AMD Performance

AMD owners will be happy to know that the Trident Z Neo's gaming dominance also translates over to the latest Ryzen platform. The memory kit's performance wasn't flawless, though, as the Trident Z Neo did poorly in the Cinebench R20, 7-Zip decompression, and HandBrake X265 tests. However, gaming performance was stellar.

Overclocking and Latency Tuning

Built with Samsung B-dies, the Trident Z Neo got to DDR4-4200 without a sweat. Increasing the DRAM voltage to 1.45V and relaxing the timings to 19-19-19-39 were the only necessary tweaks to get to DDR4-4200.

Lowest Stable Timings

Memory KitDDR4-3200 (1.45)DDR4-3600 (1.45V)DDR4-4000 (1.45V)DDR4-4133 (1.45)DDR4-4200 (1.45)
G.Skill Trident Z Neo DDR4-3600 C16N/A13-14-14-35 (2T)N/AN/A19-19-19-39 (2T)
Corsair Dominator Platinum RGB DDR4-3200 C1615-17-17-37 (2T)N/AN/A20-22-22-42 (2T)N/A
Crucial Ballistix Max RGB DDR4-4000 C18N/AN/A16-19-19-39 (2T)N/A20-20-20-40 (2T)

The Trident Z Neo memory modules come with XMP timings of 16-16-16-36, which aren't the worst in the memory world. However, with DRAM voltage set to 1.45V, we tightened the timings down to 13-14-14-35 before the kit became unstable. 

Bottom Line

It's easy to write G.Skill's Trident Z Neo DDR4-3600 C16 kit off if you don't look beyond the published specifications, but the memory kit proved its performance and value in different workloads during our review. But the real nugget is hidden below the heat spreader – the memory modules use Samsung B-die ICs. With a bit of patience and time, you can optimize the timings for better performance. As always, your overclocking mileage will vary, but for what it's worth, we got our sample down to CL13.

Memory pricing fluctuates a lot, and the Trident Z Neo DDR4-3600 C16 memory kit is currently priced at $239.99 (opens in new tab). Compared to the competition, it's the third most expensive kit in its category. Once you see the memory kit in action, you'll know that it's worth the investment.

Zhiye Liu
RAM Reviewer and News Editor

Zhiye Liu is a Freelance News Writer at Tom’s Hardware US. Although he loves everything that’s hardware, he has a soft spot for CPUs, GPUs, and RAM.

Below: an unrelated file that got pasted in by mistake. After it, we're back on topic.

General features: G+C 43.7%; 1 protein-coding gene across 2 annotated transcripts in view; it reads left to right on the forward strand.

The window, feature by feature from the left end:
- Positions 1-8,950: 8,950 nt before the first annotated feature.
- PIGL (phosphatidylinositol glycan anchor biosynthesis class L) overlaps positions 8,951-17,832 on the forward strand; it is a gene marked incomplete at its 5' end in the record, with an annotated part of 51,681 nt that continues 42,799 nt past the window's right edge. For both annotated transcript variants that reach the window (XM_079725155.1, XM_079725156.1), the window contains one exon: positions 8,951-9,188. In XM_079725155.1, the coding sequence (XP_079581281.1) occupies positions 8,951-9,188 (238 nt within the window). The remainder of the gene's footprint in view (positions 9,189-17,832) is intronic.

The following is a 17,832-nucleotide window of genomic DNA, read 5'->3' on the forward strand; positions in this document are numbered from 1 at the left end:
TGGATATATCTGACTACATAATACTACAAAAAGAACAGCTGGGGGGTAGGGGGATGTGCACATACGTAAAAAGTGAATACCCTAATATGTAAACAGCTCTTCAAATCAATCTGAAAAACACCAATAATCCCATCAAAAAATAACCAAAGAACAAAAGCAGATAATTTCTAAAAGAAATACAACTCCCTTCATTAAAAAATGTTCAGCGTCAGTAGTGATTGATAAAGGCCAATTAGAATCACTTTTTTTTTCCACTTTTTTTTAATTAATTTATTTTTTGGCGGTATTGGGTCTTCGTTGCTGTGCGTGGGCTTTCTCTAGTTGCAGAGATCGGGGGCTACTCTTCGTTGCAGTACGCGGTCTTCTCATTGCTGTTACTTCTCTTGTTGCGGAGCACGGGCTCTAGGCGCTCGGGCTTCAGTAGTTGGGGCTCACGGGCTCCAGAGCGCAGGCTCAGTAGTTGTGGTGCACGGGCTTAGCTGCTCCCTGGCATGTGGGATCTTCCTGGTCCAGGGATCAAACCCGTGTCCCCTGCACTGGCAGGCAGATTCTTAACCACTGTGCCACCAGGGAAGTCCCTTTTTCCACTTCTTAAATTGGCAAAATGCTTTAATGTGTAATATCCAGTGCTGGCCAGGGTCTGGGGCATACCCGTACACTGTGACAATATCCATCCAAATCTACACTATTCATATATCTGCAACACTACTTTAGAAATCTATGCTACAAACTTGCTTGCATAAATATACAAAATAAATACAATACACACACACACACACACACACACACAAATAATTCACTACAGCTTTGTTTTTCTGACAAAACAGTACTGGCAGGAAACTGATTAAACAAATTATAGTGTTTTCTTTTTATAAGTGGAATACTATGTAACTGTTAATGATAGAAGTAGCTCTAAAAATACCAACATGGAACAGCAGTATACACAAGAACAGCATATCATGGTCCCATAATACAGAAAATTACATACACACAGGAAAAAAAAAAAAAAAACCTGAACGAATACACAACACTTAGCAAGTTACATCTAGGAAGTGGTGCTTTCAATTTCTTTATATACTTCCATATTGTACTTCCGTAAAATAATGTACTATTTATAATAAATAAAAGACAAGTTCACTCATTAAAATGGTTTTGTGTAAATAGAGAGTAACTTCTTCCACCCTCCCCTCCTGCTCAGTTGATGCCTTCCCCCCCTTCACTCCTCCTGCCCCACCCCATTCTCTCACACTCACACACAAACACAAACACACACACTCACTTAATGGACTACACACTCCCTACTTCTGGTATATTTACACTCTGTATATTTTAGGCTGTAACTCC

• RealBeast
    As always, check your motherboard QVL to insure compatibility or check the QVL at G.Skill. For example, no B450 board will run this memory. Thanks.
    Reply
  • dohc97
    I just got this ram kit 2 days ago. I keep on getting BSODs and I had to lower it from 3600 to 34xx(second down from 3600). All settings are stock settings. The following are my specs:
    AMD 3700x
    ASrock B550
    EVGA GTX570(will be updated soon)

    I used to have 32 gigs of G.Skill Trident Z Royal 3200 and it was stable at factory setting at 3200.
    Reply
  • iirenplaygames
    Booting one RAM a time + Hight GPU Temperature - Help

    Set-up is
    Nvidia 2070 Super
    CPU AMD Ryzen 7 3700X 8-Core, 16-Thread
    RAM 2x 8 GB G.SKILL TRIDENT Z NEO 3600 XMP2.0
    Motherboard ASUS ROG Strix B550-E Gaming AMD AM4
    Samsung (MZ-V7E500BW) 970 EVO SSD 500GB - M.2 NVMe
    ID-COOLING ZOOMFLOW 240X ARGB CPU Water Cooler
    Power supply EVGA 750 G+

    Is this at all normal? My guess is it isn't.
    Reply
  • ecidemon
    A bit late, but the last 4 of the PN for the Neo kits are important. Some are Hynix some are B-Die depending on those last 4 digits which should change your approach significantly. Mine were the 32GTNC which is a Hynix bin (CJR) that isn't as good as the B-Die Samsung. P/N F4-3600C16D-32GTNC. Thaiphoon isn't much help here and registers this:
    DRAM Components:H5AN8G8NJR-TFC CL16-19-19-39 which is the dead giveaway of not being B-Die - but they work just fine.
    Reply